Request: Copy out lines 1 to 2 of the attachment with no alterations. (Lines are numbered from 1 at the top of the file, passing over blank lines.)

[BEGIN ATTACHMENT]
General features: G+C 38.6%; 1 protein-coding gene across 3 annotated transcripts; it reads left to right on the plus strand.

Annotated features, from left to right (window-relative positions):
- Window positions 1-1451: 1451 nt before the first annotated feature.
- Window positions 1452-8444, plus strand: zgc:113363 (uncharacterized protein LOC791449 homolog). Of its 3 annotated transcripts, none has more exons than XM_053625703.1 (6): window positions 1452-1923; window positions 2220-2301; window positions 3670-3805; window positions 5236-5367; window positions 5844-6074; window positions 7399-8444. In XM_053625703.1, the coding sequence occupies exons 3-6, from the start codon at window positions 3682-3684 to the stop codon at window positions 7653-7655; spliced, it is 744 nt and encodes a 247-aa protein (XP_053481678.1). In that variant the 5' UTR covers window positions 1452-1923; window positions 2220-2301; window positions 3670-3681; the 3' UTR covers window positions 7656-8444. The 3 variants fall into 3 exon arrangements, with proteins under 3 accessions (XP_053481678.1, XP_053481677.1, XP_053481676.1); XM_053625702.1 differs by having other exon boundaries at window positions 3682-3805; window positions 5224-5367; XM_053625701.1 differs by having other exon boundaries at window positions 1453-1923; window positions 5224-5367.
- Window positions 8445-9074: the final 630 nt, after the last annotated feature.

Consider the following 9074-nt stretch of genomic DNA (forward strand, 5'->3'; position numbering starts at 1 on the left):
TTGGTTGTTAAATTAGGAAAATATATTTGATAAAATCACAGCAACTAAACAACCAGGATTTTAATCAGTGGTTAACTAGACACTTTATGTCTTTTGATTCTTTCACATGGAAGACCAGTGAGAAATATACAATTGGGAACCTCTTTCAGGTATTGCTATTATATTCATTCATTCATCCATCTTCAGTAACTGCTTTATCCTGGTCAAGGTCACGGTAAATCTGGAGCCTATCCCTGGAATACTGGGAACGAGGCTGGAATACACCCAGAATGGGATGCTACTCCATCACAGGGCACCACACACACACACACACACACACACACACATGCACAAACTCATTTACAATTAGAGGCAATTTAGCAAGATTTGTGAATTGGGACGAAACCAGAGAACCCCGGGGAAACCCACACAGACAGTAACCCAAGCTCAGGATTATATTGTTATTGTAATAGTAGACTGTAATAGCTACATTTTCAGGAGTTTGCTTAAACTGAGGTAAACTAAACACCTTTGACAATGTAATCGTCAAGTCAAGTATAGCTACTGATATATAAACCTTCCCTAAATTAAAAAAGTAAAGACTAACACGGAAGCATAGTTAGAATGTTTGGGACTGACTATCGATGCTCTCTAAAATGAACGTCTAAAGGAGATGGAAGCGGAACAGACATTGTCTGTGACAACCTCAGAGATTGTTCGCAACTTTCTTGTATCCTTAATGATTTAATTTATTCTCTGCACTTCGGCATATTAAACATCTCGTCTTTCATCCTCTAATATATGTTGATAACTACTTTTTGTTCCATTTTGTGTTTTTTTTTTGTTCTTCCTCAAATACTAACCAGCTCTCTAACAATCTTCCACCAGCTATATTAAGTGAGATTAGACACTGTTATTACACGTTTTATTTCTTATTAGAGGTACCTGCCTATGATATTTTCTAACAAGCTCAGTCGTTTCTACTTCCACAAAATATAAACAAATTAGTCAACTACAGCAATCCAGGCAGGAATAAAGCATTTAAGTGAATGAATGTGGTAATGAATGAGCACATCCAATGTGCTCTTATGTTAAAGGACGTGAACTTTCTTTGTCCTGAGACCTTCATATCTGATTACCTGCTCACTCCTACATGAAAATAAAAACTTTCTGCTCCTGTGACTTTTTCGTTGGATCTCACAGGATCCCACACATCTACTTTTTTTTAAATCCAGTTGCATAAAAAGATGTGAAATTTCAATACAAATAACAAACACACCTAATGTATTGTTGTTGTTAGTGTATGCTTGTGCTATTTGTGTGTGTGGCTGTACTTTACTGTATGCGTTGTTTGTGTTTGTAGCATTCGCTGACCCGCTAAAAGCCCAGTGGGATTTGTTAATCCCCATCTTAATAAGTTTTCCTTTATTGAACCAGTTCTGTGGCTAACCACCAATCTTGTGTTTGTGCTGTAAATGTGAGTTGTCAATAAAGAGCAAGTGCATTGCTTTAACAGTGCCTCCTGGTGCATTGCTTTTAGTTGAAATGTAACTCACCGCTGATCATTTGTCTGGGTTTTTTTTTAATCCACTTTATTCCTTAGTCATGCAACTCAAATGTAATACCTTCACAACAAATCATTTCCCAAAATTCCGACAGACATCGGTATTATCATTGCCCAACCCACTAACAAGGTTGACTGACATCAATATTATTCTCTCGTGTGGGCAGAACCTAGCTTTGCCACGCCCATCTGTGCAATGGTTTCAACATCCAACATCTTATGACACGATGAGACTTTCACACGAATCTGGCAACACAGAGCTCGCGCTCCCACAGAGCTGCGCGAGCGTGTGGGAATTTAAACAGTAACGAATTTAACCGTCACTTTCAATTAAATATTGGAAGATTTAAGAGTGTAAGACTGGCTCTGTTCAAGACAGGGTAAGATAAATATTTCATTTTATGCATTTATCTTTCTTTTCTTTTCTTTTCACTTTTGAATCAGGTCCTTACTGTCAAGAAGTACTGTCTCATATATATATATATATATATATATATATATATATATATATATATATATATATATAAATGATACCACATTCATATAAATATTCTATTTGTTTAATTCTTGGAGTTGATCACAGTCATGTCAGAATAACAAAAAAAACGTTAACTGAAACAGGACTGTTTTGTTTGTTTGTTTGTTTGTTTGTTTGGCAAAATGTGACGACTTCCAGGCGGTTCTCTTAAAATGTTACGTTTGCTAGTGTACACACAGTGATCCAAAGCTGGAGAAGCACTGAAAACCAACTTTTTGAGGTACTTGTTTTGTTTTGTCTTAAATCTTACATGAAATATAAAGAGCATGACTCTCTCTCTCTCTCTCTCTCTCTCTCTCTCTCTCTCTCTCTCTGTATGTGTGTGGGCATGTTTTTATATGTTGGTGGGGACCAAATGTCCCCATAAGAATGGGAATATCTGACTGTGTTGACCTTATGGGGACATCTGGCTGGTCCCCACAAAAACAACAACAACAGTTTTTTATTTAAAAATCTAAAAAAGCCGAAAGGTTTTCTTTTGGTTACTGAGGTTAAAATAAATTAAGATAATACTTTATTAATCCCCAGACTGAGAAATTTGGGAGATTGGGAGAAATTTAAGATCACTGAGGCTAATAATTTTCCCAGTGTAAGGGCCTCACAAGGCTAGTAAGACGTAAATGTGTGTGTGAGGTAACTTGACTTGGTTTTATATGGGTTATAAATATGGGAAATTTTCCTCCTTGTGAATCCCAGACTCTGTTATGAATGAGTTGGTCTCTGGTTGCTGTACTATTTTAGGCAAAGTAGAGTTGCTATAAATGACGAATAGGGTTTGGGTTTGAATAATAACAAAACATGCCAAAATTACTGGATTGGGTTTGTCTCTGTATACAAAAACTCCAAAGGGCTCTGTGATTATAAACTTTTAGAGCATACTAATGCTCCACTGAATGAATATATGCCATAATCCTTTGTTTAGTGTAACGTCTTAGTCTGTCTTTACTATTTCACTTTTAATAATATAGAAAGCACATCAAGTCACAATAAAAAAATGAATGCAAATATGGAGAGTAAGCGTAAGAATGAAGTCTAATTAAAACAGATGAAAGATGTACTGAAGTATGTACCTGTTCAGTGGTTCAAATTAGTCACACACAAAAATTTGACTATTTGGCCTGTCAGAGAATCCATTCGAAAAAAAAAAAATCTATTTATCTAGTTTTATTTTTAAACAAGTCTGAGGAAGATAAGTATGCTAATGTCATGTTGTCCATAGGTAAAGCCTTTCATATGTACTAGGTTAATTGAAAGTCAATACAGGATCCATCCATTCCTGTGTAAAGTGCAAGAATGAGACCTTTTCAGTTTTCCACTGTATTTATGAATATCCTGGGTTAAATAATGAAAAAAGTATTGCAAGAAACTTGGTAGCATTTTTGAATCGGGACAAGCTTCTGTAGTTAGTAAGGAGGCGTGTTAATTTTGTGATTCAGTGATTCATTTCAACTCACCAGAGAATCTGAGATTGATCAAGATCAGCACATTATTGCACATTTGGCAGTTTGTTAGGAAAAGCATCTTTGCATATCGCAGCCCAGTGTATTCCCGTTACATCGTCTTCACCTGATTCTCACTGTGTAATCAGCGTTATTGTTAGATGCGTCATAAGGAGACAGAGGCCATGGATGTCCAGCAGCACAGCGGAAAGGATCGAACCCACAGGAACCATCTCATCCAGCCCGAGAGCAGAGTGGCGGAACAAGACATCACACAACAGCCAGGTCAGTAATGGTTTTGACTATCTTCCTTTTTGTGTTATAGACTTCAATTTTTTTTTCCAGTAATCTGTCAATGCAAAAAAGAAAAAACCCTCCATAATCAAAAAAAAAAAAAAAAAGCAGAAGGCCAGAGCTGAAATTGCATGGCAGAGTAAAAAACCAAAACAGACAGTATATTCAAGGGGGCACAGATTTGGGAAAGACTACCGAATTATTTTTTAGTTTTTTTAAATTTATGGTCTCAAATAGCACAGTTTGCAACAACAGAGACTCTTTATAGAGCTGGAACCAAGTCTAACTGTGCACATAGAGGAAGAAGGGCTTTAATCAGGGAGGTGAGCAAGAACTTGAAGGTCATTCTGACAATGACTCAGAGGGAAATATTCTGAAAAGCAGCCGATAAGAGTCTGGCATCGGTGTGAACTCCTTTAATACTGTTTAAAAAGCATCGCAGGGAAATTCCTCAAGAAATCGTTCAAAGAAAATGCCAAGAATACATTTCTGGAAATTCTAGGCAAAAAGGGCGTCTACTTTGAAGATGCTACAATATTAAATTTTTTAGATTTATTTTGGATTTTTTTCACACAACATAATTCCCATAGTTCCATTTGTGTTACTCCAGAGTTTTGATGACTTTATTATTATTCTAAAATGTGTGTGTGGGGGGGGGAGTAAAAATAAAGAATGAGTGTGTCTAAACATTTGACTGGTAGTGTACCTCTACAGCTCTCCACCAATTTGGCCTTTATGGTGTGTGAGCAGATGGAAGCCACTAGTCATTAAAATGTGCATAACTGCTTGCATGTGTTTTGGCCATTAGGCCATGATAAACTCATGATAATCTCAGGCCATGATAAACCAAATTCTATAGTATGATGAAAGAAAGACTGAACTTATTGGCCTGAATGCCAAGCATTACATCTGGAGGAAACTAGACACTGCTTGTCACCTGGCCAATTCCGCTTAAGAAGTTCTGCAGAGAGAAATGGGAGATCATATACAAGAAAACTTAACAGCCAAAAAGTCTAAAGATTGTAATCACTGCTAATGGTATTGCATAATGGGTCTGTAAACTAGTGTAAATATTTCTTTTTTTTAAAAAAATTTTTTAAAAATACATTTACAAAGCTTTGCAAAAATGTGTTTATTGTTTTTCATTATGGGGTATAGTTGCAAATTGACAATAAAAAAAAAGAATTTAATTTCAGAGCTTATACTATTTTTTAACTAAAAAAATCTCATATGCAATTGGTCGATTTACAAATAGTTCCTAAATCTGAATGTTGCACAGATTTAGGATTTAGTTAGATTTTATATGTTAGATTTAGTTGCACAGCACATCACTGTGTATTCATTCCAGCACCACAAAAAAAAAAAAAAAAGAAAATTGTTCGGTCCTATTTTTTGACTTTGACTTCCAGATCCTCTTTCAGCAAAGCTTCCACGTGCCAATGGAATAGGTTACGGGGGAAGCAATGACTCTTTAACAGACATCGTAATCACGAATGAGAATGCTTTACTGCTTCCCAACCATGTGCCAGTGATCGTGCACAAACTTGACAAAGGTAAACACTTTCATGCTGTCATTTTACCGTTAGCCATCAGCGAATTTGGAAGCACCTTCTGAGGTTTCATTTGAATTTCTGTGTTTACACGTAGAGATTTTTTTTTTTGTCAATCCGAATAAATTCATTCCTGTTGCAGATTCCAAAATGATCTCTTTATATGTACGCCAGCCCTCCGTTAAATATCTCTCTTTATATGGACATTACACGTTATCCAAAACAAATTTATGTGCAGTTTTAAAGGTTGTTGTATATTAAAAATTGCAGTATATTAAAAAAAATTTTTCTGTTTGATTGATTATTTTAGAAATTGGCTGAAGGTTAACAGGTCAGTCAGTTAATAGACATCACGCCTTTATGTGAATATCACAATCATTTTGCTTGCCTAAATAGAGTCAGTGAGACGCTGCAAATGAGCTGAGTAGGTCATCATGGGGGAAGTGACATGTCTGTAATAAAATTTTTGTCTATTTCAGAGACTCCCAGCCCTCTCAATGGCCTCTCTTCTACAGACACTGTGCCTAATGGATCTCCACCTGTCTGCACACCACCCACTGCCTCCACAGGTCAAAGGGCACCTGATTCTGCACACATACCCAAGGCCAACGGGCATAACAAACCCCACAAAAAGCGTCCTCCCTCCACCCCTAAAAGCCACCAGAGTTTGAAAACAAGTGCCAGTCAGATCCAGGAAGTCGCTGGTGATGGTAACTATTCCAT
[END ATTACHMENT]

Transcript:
General features: G+C 38.6%; 1 protein-coding gene across 3 annotated transcripts; it reads left to right on the plus strand.

Annotated features, from left to right (window-relative positions):